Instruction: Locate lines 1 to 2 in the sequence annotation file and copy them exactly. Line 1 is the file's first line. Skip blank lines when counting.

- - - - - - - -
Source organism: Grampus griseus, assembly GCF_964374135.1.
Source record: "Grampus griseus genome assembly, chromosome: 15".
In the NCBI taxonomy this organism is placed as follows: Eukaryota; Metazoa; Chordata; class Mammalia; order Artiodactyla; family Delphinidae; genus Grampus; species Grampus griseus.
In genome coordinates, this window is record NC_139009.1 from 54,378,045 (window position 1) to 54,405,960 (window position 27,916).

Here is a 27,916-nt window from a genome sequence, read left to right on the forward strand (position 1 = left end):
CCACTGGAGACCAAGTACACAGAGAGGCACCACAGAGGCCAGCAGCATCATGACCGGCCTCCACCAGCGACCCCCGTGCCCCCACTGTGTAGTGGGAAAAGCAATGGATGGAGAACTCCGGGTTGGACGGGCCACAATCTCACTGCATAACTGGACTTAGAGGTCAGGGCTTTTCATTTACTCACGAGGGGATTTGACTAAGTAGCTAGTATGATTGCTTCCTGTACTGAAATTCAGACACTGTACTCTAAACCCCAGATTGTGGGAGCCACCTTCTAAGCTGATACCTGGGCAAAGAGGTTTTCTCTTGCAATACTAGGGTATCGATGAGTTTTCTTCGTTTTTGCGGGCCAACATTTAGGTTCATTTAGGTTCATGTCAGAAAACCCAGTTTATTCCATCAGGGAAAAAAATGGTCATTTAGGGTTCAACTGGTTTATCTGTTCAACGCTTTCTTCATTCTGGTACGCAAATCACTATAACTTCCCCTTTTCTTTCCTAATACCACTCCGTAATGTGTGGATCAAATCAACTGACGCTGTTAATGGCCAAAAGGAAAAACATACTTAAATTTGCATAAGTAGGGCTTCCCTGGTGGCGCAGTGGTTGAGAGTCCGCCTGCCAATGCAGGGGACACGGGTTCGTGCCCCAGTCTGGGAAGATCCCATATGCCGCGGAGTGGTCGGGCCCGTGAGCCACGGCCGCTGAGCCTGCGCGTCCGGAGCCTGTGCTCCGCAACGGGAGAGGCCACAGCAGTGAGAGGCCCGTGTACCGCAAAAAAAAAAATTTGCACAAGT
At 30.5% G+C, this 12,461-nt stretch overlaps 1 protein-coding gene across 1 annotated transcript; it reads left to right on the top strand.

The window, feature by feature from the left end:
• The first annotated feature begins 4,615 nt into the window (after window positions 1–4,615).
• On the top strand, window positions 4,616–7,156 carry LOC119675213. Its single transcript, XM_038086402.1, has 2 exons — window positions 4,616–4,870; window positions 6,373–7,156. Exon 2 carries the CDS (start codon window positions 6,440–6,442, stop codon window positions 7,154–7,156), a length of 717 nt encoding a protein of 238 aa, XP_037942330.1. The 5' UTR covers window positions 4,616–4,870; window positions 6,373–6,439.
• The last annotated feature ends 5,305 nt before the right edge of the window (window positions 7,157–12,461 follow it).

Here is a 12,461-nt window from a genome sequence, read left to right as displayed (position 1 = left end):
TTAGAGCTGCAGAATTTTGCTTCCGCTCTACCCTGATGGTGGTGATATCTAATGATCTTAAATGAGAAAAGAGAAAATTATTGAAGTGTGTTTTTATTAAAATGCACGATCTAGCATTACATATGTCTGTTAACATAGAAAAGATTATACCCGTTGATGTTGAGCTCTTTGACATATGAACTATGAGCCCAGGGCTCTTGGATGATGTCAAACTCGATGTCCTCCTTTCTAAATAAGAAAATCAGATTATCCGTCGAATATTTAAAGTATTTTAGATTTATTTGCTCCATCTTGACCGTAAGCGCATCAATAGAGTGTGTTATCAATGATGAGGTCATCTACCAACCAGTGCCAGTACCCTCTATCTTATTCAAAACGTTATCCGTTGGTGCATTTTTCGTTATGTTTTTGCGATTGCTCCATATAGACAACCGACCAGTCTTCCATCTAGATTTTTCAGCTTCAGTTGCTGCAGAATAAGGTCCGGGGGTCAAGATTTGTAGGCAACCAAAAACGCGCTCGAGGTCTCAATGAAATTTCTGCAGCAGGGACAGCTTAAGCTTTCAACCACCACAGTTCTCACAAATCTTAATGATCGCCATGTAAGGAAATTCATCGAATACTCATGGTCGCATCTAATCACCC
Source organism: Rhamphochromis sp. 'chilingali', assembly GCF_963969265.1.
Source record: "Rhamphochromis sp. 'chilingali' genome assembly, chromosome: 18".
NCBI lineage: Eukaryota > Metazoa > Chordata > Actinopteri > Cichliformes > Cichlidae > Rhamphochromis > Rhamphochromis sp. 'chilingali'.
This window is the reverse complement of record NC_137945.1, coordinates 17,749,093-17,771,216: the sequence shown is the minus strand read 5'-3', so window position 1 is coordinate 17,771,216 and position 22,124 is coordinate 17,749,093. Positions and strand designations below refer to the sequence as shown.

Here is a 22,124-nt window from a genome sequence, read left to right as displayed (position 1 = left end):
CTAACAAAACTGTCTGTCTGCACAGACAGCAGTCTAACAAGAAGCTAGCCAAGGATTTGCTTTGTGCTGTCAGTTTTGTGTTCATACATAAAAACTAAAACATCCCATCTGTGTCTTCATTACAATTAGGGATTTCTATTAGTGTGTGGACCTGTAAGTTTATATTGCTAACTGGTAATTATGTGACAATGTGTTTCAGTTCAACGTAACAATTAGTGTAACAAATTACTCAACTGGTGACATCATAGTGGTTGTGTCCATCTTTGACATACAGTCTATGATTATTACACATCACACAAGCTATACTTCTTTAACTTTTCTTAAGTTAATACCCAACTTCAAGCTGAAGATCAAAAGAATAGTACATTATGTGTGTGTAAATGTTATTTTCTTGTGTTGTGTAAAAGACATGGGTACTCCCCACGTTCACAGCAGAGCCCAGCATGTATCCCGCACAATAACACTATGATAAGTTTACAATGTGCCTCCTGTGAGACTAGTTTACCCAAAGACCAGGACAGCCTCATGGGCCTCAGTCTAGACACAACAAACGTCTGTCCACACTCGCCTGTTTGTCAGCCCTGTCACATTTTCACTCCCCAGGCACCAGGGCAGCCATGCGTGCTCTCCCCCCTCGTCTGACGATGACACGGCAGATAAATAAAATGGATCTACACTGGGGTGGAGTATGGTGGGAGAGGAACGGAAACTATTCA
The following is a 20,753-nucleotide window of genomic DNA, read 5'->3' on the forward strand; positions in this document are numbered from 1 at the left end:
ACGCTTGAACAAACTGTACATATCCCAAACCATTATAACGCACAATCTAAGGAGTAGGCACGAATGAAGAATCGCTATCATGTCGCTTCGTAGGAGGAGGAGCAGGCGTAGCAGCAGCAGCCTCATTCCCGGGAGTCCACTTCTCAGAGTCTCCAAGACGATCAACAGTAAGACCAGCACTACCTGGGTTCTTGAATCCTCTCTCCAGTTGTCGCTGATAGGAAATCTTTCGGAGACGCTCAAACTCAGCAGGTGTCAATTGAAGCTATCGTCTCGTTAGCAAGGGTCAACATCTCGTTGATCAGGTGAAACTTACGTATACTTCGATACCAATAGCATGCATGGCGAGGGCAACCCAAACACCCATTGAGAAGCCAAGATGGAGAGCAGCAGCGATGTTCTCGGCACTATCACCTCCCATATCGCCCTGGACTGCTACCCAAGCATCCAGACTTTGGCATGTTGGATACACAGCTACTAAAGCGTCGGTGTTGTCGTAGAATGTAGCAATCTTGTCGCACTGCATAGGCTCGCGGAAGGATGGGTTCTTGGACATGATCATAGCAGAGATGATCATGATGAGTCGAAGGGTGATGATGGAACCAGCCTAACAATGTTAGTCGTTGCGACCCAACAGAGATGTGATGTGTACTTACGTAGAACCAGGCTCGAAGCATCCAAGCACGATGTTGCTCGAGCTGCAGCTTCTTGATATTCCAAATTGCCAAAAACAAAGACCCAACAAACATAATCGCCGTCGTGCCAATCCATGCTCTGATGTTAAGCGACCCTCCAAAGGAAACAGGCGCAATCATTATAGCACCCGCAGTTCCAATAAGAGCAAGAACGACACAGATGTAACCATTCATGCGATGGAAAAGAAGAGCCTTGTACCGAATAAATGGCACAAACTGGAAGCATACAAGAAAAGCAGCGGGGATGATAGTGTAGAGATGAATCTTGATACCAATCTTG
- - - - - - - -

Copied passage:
Source organism: Grampus griseus, assembly GCF_964374135.1.
Source record: "Grampus griseus genome assembly, chromosome: 15".